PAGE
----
Lawmakers tout open access bill as a recovery engine


LEGISLATORS said they expected a bill they co-wrote to improve competition in the digital services industry, help propel the economy’s recovery, ultimately reducing poverty.

Bill No. 8910, also known as the Open Access in Data Transmission Act, hopes to promote fair and open competition by lowering barriers to entry for the telecommunications industry, which will lower the cost of these services.

“By reducing the costs of Internet access, (the bill) significantly reduces the transaction costs of researching, transporting, tracking and verifying in the conduct of economic activity,” said the representative of Quezon City, Jesus C. Suntay, to BusinessWorld in an email.

“For developing countries like ours, it is important to have a more inclusive digital economy to prevent the gap from widening between the rich and the poor by increasing the efficiency of the economy”, a- he added.

He cited a study by the Inter-American Development Bank which found that investing in technology can democratize access to technology, improving users’ access to jobs and education.

Parañaque representative Joy S. Tambunting said building a better digital infrastructure would help support the development of e-commerce.

“E-commerce contributed 3.4% of GDP (gross domestic product) in 2020,” Ms. Tambunting said. “(It) also has the capacity to reduce poverty because it allows small and micro enterprises to enter the market. “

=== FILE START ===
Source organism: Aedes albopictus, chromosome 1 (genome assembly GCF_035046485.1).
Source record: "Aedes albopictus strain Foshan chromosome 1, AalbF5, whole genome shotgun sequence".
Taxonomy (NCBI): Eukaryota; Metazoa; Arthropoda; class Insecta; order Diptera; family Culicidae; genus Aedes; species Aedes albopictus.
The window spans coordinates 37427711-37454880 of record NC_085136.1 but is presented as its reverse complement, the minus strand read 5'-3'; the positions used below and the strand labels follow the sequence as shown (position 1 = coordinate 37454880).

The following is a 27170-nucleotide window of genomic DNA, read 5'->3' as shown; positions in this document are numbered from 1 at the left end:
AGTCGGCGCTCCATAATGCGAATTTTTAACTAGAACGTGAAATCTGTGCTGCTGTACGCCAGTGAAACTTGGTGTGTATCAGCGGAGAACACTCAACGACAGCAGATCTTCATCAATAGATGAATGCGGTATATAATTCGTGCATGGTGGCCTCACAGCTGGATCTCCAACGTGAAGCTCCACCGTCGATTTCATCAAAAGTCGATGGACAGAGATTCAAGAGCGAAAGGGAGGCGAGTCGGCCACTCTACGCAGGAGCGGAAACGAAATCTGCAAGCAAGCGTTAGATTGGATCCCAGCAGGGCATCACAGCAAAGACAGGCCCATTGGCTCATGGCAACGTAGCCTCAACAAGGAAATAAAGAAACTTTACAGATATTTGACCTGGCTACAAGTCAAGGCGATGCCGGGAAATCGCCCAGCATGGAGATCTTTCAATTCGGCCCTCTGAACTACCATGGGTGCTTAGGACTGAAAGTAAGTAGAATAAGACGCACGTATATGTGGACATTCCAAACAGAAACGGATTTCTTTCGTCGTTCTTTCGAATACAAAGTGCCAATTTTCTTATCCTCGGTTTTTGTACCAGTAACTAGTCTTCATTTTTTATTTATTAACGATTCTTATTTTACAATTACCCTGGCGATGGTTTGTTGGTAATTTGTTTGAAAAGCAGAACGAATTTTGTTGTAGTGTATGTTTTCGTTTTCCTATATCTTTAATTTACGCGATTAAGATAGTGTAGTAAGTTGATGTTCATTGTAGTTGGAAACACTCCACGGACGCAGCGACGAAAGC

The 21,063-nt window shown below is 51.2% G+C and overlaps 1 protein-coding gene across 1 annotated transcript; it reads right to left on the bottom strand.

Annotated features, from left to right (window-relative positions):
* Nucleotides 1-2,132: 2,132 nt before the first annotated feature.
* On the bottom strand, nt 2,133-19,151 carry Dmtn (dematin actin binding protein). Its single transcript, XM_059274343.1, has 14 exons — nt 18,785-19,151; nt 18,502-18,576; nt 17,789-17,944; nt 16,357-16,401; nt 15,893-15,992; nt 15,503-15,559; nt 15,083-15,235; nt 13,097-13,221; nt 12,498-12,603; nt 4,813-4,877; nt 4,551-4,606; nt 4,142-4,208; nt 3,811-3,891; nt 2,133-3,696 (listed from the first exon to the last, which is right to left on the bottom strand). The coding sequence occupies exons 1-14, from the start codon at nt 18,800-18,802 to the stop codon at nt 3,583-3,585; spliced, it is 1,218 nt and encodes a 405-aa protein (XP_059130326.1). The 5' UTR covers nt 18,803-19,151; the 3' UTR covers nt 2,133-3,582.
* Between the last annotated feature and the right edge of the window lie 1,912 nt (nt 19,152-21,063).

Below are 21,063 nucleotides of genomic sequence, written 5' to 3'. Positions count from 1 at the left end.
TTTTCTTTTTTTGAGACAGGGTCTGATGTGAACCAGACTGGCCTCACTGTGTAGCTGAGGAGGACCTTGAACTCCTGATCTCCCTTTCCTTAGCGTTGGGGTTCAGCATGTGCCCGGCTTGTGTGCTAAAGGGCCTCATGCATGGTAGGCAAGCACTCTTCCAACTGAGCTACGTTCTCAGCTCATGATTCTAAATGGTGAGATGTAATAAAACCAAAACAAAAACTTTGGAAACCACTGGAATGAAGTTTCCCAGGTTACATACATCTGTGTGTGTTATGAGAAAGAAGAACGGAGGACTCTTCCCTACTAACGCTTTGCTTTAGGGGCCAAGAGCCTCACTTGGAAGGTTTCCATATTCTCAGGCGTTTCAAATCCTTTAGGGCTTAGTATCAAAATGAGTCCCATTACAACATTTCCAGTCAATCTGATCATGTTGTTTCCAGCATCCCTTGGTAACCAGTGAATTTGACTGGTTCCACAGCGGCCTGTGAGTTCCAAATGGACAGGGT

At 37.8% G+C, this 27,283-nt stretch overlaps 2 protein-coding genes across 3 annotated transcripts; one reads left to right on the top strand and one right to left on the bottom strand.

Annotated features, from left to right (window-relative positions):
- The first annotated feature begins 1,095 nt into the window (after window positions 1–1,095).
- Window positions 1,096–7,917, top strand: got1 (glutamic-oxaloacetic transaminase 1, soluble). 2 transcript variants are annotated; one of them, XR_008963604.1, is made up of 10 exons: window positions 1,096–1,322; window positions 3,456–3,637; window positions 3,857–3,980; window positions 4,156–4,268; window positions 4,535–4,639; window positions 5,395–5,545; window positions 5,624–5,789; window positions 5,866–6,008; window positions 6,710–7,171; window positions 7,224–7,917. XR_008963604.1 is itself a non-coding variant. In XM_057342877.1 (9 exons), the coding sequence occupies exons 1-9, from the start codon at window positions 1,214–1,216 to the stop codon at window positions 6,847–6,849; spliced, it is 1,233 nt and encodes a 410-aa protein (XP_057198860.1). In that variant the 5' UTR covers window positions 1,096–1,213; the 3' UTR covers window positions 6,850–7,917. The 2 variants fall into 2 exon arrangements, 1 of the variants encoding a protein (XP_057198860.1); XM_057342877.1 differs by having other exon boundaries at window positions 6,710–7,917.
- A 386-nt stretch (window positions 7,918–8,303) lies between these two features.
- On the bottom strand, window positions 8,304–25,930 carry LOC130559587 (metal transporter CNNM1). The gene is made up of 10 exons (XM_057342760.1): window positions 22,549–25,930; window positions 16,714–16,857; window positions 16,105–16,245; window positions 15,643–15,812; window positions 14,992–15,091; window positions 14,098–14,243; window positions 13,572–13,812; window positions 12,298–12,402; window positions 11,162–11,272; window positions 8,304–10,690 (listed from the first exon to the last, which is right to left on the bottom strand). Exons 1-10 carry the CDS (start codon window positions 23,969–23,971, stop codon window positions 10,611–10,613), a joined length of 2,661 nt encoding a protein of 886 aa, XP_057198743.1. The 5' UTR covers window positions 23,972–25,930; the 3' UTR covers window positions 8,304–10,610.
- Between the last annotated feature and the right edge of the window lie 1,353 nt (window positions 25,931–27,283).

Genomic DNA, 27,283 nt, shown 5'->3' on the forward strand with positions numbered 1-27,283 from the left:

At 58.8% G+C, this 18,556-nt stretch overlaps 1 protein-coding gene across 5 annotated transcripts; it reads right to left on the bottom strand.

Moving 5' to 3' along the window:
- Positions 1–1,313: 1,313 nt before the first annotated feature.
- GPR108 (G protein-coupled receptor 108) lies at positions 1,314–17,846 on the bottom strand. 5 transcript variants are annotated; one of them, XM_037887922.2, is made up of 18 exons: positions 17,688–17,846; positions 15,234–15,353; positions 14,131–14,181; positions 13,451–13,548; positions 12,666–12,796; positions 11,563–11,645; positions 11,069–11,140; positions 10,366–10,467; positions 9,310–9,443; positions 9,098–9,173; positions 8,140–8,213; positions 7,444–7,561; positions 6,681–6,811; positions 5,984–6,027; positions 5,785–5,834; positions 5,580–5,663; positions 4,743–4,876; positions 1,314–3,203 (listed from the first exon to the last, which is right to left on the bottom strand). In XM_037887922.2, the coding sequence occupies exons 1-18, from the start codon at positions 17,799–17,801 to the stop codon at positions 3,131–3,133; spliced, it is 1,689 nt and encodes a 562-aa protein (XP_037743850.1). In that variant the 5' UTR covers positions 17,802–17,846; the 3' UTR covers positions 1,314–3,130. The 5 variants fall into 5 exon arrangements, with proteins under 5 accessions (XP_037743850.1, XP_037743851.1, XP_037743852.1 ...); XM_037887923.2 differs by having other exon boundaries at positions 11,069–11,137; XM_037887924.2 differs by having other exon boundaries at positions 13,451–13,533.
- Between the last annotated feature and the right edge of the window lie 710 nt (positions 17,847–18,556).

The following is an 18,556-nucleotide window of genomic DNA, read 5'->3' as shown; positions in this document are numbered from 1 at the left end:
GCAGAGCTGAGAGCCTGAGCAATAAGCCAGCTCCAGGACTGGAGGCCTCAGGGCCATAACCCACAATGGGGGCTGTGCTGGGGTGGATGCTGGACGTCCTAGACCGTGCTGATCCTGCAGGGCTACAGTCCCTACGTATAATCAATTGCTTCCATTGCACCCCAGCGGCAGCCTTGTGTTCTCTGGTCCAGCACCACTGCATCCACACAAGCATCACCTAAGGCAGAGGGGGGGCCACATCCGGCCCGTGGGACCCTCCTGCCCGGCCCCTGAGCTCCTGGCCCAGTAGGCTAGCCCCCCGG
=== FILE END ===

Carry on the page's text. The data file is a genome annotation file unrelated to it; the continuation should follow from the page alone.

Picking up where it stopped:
She noted that greater digital awareness “would (better) equip Filipinos to do business.”

Marikina representative Stella Luz A. Quimbo cited a 2020 study conducted by the United Nations Economic and Social Commission for Asia and the Pacific which found that the benefits of better digital infrastructure include ” access to wider international markets, improvement and efficiency of operations thanks to digital technology. -activated services, reduced trading costs… and greater access to the financial sector. “

Surigao del Sur representative Johnny T. Pimentel said that in India and parts of sub-Saharan Africa that are largely agricultural are using digital technology to help raise their farmers.

Mr. Pimentel said that “the ministers of these countries encourage the use of digital infrastructure to promote agribusiness and agricultural development by setting up mobile applications for selling and buying in the market and transport mediation “.

Lawmakers have recognized that the spread of COVID-19 has helped accelerate the process of digitization and cashless transactions due to movement restrictions imposed by the pandemic.

They also noted that the sector lacks established rules, while existing ones are outdated.

Various surveys, such as a survey conducted by Tech in Asia, reveal that the Philippines has some of the slowest and most expensive internet services. – Jaspearl Emeraude G. Tan


Comments are closed.